Socio-economic and behavioural factors are predictors of food use in the national food stamp program survey.
Sommaire de l'article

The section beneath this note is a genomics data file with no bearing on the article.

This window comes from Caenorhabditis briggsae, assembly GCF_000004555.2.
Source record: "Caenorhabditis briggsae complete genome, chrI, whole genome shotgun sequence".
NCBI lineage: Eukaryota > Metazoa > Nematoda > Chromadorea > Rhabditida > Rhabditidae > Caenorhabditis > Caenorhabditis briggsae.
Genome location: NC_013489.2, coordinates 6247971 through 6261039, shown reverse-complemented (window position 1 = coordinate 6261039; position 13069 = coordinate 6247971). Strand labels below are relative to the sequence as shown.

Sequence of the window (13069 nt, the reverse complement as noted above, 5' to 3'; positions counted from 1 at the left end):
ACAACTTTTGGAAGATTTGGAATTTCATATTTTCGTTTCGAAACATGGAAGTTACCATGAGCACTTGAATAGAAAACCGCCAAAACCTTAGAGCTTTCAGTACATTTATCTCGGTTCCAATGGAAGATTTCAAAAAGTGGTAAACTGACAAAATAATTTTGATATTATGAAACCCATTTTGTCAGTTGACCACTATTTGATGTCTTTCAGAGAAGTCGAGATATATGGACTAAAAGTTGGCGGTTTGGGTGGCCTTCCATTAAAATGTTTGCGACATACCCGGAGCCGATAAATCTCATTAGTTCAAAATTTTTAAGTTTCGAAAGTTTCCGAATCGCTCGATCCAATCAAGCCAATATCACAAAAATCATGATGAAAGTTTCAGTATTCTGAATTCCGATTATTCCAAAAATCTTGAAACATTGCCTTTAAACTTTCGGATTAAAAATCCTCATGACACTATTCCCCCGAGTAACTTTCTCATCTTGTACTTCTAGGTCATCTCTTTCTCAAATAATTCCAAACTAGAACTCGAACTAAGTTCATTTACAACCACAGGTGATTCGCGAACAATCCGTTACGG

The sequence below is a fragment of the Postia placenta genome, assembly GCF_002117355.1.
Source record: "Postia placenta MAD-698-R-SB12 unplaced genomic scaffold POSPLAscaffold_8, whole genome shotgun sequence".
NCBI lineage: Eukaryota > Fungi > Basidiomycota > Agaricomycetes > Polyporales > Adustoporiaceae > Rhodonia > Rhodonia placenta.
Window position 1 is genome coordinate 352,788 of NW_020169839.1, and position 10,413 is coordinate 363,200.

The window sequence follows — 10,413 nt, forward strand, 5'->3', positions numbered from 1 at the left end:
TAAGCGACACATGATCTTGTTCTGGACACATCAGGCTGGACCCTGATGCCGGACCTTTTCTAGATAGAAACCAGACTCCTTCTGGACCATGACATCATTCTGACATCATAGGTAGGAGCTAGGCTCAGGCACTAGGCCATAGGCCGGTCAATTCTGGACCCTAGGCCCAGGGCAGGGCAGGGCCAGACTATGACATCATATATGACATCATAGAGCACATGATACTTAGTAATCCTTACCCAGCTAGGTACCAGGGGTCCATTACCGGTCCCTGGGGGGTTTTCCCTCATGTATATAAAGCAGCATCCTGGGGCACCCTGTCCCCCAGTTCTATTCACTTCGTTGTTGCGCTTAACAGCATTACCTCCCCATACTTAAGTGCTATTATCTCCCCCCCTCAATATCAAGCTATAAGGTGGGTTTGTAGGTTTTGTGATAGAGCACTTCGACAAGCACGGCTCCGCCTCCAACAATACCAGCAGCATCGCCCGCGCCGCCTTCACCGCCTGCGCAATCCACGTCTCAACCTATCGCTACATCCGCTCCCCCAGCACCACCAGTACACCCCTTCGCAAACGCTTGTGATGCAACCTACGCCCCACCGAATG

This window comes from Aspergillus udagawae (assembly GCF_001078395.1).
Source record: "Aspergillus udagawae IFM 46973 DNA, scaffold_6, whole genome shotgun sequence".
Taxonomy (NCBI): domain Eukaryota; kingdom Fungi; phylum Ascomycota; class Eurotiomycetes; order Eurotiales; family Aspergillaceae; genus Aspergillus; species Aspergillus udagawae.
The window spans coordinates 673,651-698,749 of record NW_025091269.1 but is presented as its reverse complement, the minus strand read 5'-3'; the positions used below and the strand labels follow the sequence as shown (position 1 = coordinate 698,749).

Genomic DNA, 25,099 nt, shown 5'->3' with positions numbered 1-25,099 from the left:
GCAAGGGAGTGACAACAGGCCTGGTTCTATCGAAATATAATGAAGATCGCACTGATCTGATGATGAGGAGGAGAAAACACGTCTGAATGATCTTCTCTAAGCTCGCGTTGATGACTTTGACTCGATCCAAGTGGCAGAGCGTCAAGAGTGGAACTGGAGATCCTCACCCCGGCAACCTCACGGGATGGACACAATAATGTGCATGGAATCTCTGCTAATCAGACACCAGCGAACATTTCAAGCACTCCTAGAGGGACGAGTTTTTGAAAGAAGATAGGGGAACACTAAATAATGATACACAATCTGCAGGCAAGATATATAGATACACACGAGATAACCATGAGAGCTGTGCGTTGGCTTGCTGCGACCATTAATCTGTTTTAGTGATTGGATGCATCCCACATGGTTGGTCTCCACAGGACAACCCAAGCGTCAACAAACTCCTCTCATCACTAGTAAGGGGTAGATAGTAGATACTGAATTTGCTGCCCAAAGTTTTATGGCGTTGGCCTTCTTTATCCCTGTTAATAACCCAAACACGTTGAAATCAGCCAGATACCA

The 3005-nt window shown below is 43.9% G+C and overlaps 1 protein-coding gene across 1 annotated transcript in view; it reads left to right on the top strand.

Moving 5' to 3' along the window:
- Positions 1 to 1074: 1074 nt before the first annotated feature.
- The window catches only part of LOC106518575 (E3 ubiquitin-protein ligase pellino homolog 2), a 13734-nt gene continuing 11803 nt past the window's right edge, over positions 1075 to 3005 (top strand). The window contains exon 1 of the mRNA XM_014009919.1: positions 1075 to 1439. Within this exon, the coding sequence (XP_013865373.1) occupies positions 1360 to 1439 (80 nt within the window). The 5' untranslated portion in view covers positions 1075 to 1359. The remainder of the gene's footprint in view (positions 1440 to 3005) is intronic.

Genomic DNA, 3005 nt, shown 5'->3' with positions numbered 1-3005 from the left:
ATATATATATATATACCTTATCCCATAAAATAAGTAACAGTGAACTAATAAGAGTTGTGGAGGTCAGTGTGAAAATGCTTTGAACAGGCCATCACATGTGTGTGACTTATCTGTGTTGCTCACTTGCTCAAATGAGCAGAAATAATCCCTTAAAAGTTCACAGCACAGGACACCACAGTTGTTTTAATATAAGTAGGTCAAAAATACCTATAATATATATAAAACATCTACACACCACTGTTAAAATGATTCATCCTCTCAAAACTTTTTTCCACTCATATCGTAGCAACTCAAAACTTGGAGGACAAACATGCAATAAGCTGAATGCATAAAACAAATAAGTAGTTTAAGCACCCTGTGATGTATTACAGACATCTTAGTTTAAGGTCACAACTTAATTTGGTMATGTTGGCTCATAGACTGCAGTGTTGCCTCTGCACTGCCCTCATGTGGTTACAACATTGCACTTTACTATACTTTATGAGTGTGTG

The unhealthy dietary patterns in the USA especially among low-income households demand complex strategies for health promotion. The present paper analysed the proximate determinants of 7 d food use by 919 participants in the National Food Stamp Program Survey conducted in 1996. The households’ consumption of dietary energy, carbohydrate, protein, fibre, saturated, monounsaturated and polyunsaturated fats, Ca, Fe, beta-carotene and vitamin C were explained by background, socio-economic and behavioural factors. Certain methodological issues arising in modelling food use data were addressed. The results showed that the subjects’ knowledge of the US Department of Agriculture food pyramid, reading nutrition labels, adopting a low-fat diet, selecting fruits and vegetables, saving money at grocery stores and frequency of shopping trips were often significantly associated (P<0.05) with the densities of nutrient use. The results identified certain aspects of nutrition education programmes that deserve greater emphasis for improving diet quality. The model for energy intake indicated that disbursing half the food stamp benefits on a 2-week basis and better shopping practices can enhance food availability.